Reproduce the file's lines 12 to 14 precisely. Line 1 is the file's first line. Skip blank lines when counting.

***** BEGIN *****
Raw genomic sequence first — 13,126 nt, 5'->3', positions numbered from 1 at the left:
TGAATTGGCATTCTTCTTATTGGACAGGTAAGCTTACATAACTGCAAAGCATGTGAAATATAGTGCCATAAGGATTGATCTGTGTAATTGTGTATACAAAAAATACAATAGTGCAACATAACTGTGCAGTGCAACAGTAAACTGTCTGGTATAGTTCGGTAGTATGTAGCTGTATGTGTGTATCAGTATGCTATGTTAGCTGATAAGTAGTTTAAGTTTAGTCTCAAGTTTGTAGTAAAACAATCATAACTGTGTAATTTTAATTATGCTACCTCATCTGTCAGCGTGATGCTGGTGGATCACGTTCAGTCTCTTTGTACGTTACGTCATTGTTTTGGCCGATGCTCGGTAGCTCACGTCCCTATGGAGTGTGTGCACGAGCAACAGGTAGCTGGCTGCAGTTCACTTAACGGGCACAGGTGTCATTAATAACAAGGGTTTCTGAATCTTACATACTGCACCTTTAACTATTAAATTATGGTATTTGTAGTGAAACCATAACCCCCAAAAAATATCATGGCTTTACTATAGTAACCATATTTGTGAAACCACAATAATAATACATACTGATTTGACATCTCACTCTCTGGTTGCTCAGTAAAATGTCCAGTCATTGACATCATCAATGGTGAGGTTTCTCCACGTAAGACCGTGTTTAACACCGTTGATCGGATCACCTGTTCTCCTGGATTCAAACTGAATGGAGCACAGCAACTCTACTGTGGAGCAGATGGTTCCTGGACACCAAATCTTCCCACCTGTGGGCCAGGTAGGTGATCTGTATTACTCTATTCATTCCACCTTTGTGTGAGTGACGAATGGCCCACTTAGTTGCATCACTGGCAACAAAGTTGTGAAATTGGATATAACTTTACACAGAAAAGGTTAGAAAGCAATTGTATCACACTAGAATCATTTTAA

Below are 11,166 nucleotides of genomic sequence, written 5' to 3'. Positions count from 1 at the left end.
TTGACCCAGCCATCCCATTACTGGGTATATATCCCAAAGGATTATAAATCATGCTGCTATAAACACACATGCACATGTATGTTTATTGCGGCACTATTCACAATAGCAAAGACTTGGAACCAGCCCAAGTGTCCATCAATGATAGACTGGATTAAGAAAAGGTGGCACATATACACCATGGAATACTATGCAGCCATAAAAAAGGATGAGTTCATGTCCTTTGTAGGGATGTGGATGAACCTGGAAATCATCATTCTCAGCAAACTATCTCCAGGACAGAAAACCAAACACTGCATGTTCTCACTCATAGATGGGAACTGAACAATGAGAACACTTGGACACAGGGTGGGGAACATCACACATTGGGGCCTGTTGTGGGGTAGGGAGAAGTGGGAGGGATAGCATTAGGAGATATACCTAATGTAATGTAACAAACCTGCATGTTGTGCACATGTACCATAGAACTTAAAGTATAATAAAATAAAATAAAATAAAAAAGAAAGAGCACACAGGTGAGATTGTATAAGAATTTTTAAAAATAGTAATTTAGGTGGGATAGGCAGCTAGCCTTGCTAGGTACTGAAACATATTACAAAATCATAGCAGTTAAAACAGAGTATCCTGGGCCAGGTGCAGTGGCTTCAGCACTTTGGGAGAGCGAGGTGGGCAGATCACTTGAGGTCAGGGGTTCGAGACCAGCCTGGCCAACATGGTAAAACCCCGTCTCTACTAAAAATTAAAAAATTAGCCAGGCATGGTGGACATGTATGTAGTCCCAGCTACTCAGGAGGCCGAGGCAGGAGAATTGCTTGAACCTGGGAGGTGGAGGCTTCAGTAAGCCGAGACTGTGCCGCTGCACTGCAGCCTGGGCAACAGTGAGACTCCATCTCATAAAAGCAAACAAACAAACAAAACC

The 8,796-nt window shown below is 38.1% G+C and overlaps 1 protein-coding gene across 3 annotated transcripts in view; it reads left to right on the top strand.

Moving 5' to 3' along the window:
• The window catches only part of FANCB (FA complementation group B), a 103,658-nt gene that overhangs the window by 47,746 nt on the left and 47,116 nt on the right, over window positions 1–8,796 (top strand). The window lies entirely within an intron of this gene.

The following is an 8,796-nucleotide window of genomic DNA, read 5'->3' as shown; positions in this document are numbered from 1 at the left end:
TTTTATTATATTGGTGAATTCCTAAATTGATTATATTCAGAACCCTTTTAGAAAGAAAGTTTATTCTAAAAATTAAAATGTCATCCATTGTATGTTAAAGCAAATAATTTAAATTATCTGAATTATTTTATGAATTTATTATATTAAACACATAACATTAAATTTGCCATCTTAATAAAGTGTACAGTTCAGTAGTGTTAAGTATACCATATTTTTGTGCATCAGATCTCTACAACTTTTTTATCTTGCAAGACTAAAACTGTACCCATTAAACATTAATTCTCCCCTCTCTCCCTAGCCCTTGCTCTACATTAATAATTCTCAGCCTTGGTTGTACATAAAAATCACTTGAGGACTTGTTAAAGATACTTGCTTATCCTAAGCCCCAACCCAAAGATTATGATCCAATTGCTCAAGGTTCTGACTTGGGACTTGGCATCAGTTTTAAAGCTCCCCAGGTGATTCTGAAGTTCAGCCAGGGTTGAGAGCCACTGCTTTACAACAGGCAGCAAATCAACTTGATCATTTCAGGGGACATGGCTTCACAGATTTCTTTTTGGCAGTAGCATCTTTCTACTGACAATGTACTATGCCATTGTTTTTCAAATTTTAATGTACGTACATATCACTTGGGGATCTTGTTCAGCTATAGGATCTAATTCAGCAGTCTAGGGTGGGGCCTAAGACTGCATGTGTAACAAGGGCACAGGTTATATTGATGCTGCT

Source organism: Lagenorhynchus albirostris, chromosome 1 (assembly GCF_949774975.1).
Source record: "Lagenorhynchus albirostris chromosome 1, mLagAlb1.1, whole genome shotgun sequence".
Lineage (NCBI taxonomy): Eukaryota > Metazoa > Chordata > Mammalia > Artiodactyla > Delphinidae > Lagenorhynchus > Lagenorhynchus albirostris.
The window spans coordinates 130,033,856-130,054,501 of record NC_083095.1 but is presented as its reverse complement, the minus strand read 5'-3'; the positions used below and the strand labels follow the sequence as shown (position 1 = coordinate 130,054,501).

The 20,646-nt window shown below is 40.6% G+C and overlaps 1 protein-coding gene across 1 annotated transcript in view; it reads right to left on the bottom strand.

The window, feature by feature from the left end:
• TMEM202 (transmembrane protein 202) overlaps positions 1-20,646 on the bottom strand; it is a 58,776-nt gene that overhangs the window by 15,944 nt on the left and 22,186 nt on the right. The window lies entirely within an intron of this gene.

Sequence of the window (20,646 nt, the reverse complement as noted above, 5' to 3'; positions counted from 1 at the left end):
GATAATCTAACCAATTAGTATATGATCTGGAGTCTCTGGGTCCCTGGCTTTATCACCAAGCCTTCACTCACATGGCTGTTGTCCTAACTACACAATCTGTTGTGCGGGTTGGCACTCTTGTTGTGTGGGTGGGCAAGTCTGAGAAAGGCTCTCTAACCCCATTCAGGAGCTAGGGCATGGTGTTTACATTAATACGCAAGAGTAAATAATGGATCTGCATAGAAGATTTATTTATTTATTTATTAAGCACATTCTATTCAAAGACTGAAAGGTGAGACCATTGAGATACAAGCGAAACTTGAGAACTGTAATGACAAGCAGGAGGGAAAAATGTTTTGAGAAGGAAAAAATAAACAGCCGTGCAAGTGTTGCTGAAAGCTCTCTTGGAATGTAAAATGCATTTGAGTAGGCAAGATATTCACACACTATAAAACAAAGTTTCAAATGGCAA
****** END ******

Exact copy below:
Lineage (NCBI taxonomy): Eukaryota > Metazoa > Chordata > Mammalia > Artiodactyla > Delphinidae > Lagenorhynchus > Lagenorhynchus albirostris.
The window spans coordinates 130,033,856-130,054,501 of record NC_083095.1 but is presented as its reverse complement, the minus strand read 5'-3'; the positions used below and the strand labels follow the sequence as shown (position 1 = coordinate 130,054,501).

The 20,646-nt window shown below is 40.6% G+C and overlaps 1 protein-coding gene across 1 annotated transcript in view; it reads right to left on the bottom strand.